SUCH AMAZING RESURRECTION LOVE
“For this reason the Father loves me, because I lay down my life that I may take it up again. No one takes it from me, but I lay it down of my own accord. I have authority to lay it down, and I have authority to take it up again. This charge I have received from my Father.” (John 10:17–18)
Why does Jesus say this? Why does he stress his willingness to die? Because if it weren’t true—if his death were forced on him, if it weren’t free, if his heart weren’t really in it—then a big question mark would be put over his love for us.
The depth of his love is in its freedom. If he didn’t die for us willingly—if he didn’t choose the suffering and embrace it—then how deep is his love, really? So he stresses it. He makes it explicit. It comes out of me, not out of circumstances, not out of pressure, but out of what I really long to do.
Jesus is stressing to us that his love for us is free. He seems to hear some enemy slander saying, “Jesus doesn’t really love you. He’s a mercenary. He’s in it for some other reason than love. He’s under some kind of constraint or external compulsion. He doesn’t really want to die for you. He’s just got himself somehow into this job and has to submit to the forces controlling him.” Jesus seems to hear something like that, or anticipate it. And he responds, “No one takes it from me, but I lay it down of my own accord. I have authority to lay it down, and I have authority to take it up again.” So he is pressing this on us to see if we will believe his protest of love, or if we will believe the opposite—that his heart is really not in this.
Anybody who makes a statement like that is either mentally deranged, or lying, or God. I have authority from inside death, as a dead man, to take life back again, when I please. Now what’s the point here? Well, which is harder: to control when you die, or to give yourself life again once you are dead? Which is harder: to say, “I lay my life down on my own initiative”? Or to say, “I will take my life back again after I am dead”?
The answer is obvious. And that’s the point. If Jesus could—and did—take his life back again from the dead, then he was free indeed. If he controlled when he came out of the grave, he certainly controlled when he went into the grave.
So here’s the point. The resurrection of Jesus is given to us as the confirmation or evidence that he was indeed free in laying down his life. And so the resurrection is Christ’s testimony to the freedom of his love.
The Meaning of Easter
Of all the great things that Easter means, it also means this: it is a mighty “I meant it!” behind Christ’s death. I meant it! I was free. You see how free I am? You see how much power and authority I have? I was able to avoid it. I have power to take up my life out of the grave. And could I not, then, have devastated my enemies and escaped the cross?
My resurrection is a shout over my love for my sheep: It was free! It was free! I chose it. I embraced it. I was not caught. I was not cornered. Nothing can constrain me to do what I do not choose to do. I had power to take my life from death. And I have taken my life from death. How much more, then, could I have kept my life from death!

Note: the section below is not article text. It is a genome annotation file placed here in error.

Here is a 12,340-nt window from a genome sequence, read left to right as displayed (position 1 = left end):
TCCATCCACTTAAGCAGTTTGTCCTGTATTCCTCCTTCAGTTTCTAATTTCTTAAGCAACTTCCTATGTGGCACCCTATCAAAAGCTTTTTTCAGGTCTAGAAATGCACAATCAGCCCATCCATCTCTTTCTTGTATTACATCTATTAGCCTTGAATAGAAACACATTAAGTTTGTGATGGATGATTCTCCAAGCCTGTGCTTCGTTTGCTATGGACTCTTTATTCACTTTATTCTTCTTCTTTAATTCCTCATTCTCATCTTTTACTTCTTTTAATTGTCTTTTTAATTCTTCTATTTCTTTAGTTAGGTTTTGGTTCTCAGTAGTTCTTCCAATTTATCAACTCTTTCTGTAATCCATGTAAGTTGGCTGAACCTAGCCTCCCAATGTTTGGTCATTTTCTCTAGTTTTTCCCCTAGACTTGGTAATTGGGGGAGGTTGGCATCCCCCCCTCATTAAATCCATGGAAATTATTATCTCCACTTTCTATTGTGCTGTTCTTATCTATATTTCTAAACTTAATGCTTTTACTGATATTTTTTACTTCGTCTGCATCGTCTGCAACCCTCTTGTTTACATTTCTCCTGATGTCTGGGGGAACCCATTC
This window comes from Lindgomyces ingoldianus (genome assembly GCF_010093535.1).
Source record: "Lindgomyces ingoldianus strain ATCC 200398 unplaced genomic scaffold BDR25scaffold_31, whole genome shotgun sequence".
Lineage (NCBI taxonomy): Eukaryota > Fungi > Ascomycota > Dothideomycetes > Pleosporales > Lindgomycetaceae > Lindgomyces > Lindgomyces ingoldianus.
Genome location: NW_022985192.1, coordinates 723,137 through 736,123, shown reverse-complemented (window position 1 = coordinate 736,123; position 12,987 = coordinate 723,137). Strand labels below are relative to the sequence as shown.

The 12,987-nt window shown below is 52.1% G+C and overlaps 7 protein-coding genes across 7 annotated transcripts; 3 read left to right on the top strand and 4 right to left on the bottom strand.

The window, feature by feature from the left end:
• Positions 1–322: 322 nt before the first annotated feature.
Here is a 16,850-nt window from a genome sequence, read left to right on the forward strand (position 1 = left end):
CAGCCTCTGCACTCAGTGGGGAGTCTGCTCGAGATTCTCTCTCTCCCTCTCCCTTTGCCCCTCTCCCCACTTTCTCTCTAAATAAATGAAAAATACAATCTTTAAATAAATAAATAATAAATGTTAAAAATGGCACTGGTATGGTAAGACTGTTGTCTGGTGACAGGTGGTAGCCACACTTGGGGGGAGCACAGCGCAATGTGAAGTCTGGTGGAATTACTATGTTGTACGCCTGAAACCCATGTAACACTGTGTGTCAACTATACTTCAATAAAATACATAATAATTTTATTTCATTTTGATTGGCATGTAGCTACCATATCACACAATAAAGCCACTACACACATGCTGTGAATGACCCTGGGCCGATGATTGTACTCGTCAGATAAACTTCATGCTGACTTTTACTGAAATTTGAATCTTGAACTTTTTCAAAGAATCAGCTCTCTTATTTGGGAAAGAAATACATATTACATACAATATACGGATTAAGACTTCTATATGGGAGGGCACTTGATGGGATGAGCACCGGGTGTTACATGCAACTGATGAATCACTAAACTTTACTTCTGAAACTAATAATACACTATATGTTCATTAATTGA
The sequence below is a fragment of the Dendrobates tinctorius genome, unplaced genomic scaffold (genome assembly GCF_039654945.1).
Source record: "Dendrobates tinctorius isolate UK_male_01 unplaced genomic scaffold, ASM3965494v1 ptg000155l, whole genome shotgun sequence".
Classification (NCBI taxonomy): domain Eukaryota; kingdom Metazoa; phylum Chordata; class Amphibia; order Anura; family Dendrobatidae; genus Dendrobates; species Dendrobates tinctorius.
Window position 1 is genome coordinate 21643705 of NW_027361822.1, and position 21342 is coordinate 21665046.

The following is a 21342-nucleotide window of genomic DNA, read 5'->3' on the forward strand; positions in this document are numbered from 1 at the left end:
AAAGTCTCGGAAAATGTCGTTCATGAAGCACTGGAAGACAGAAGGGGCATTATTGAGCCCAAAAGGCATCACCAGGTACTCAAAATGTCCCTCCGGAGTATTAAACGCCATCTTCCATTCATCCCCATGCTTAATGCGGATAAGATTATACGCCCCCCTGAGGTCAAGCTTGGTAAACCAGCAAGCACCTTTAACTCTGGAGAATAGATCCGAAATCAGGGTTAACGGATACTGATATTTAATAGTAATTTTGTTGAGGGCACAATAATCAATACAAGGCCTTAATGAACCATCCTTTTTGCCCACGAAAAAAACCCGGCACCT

I am alive to show you that I really loved you. I freely loved you. Nobody forced me to it. And I am now alive to spend eternity loving you with omnipotent resurrection love forever and ever.
Come to me, all you sinners who need a Savior. And I will forgive you and accept you and love you with all my heart forevermore.
A HOLY WEEK VOLCANO
Now the men who were holding Jesus in custody were mocking him as they beat him. They also blindfolded him and kept asking him, “Prophesy! Who is it that struck you?” And they said many other things against him, blaspheming him. (Luke 22:63–65)
As I read these terrible words, I found myself saying to Jesus, “I’m sorry. I’m sorry, Jesus. Forgive me!” I felt myself to be an actor here, not just a spectator. I was so much a part of that ugly gang that I knew I was as guilty as they were. I felt that if the rage of God should spill over onto those soldiers and sweep me away, too, justice would have been done. I wasn’t there, but their sin was my sin. It would not have been unjust for me to fall under their sentence.
Has it ever bothered you that sometimes in the Old Testament when one man sins, many get swept away in the punishment God brings? For example, when David sinned by taking a census of the people (2 Samuel 24:10), “there died of the people from Dan to Beersheba 70,000 men” (2 Samuel 24:15). In another example, Achan kept some of the booty from Jericho and his whole family was stoned (Joshua 7:25). Maybe my experience in reading Luke 22 is a clue to the divine justice in this.
My Volcanic Rebellion
An analogy came to my mind. The hearts of humanity are like a molten mantle beneath the surface of the whole earth. The molten lava beneath the earth is the universal wickedness of the human heart—the rebellion against God and the selfishness toward people. Here and there a volcano of rebellion bursts forth which God sees fit to judge immediately. He may do so by causing the scorching, destructive lava to flow not only down the mountain which erupted, but also across the valleys which did not erupt, but which have the same molten lava of sin beneath the surface.